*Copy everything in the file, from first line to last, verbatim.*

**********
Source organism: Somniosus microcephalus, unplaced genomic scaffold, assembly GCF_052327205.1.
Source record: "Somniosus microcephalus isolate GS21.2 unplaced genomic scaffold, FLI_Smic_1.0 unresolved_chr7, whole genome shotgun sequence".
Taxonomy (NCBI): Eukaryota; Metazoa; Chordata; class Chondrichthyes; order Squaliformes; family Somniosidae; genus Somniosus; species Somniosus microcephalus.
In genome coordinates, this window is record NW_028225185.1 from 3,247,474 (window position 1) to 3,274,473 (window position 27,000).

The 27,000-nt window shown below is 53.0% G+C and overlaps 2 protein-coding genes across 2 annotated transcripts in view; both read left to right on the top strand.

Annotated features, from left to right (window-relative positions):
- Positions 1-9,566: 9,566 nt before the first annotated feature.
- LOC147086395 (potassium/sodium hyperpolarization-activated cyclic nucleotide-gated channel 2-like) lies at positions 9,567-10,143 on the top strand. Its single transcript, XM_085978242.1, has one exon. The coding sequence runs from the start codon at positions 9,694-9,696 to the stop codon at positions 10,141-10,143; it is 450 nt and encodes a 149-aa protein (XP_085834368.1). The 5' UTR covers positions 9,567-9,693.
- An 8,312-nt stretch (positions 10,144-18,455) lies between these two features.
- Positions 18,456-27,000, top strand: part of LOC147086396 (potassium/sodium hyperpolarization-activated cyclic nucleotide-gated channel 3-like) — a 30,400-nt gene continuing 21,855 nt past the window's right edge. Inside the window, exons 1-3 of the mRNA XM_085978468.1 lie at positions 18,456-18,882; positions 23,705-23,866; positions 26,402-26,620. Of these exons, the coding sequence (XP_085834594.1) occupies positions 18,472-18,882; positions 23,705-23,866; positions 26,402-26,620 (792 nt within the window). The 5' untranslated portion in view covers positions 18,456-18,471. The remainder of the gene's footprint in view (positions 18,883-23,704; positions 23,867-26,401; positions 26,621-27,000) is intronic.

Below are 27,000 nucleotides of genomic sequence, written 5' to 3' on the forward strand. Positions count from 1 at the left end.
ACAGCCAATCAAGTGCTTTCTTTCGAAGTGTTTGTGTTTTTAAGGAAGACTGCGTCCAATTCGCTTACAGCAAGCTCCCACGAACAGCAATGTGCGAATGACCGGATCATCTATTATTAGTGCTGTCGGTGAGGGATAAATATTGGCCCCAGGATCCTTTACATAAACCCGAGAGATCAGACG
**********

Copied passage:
Source organism: Somniosus microcephalus, unplaced genomic scaffold, assembly GCF_052327205.1.
Source record: "Somniosus microcephalus isolate GS21.2 unplaced genomic scaffold, FLI_Smic_1.0 unresolved_chr7, whole genome shotgun sequence".
Taxonomy (NCBI): Eukaryota; Metazoa; Chordata; class Chondrichthyes; order Squaliformes; family Somniosidae; genus Somniosus; species Somniosus microcephalus.
In genome coordinates, this window is record NW_028225185.1 from 3,247,474 (window position 1) to 3,274,473 (window position 27,000).

The 27,000-nt window shown below is 53.0% G+C and overlaps 2 protein-coding genes across 2 annotated transcripts in view; both read left to right on the top strand.

Annotated features, from left to right (window-relative positions):
- Positions 1-9,566: 9,566 nt before the first annotated feature.
- LOC147086395 (potassium/sodium hyperpolarization-activated cyclic nucleotide-gated channel 2-like) lies at positions 9,567-10,143 on the top strand. Its single transcript, XM_085978242.1, has one exon. The coding sequence runs from the start codon at positions 9,694-9,696 to the stop codon at positions 10,141-10,143; it is 450 nt and encodes a 149-aa protein (XP_085834368.1). The 5' UTR covers positions 9,567-9,693.
- An 8,312-nt stretch (positions 10,144-18,455) lies between these two features.
- Positions 18,456-27,000, top strand: part of LOC147086396 (potassium/sodium hyperpolarization-activated cyclic nucleotide-gated channel 3-like) — a 30,400-nt gene continuing 21,855 nt past the window's right edge. Inside the window, exons 1-3 of the mRNA XM_085978468.1 lie at positions 18,456-18,882; positions 23,705-23,866; positions 26,402-26,620. Of these exons, the coding sequence (XP_085834594.1) occupies positions 18,472-18,882; positions 23,705-23,866; positions 26,402-26,620 (792 nt within the window). The 5' untranslated portion in view covers positions 18,456-18,471. The remainder of the gene's footprint in view (positions 18,883-23,704; positions 23,867-26,401; positions 26,621-27,000) is intronic.

Below are 27,000 nucleotides of genomic sequence, written 5' to 3' on the forward strand. Positions count from 1 at the left end.
ACAGCCAATCAAGTGCTTTCTTTCGAAGTGTTTGTGTTTTTAAGGAAGACTGCGTCCAATTCGCTTACAGCAAGCTCCCACGAACAGCAATGTGCGAATGACCGGATCATCTATTATTAGTGCTGTCGGTGAGGGATAAATATTGGCCCCAGGATCCTTTACATAAACCCGAGAGATCAGACG